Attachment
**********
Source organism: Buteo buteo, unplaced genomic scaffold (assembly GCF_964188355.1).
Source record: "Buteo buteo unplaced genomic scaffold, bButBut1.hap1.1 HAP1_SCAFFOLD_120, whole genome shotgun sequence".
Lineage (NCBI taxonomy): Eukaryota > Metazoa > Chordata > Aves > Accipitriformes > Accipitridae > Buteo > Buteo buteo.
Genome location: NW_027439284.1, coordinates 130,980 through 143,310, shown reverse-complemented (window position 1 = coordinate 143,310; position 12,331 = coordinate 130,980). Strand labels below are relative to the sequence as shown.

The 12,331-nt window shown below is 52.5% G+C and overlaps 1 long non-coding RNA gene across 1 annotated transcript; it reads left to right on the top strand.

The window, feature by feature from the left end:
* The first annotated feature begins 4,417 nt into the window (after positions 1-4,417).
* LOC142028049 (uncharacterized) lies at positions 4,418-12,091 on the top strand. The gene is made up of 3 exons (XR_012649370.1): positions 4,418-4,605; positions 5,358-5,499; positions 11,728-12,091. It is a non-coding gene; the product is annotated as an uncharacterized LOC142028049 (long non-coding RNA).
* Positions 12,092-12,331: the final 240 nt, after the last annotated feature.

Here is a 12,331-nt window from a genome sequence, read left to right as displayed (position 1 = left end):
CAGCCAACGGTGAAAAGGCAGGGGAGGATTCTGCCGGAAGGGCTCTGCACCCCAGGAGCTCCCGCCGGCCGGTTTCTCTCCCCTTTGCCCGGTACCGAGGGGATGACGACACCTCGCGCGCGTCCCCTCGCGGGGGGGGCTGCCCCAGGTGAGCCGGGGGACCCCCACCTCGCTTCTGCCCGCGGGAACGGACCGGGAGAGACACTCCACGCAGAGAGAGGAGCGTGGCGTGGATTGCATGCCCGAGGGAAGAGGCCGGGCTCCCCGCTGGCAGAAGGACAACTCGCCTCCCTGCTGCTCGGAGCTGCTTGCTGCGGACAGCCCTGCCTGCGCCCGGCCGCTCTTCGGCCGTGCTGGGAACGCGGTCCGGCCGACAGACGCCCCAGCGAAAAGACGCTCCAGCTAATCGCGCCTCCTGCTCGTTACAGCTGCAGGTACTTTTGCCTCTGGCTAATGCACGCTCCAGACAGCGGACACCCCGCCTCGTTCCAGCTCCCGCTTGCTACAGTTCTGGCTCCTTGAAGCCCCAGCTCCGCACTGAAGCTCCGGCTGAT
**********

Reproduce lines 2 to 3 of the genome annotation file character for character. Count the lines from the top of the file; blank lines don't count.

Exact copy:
Source record: "Buteo buteo unplaced genomic scaffold, bButBut1.hap1.1 HAP1_SCAFFOLD_120, whole genome shotgun sequence".
Lineage (NCBI taxonomy): Eukaryota > Metazoa > Chordata > Aves > Accipitriformes > Accipitridae > Buteo > Buteo buteo.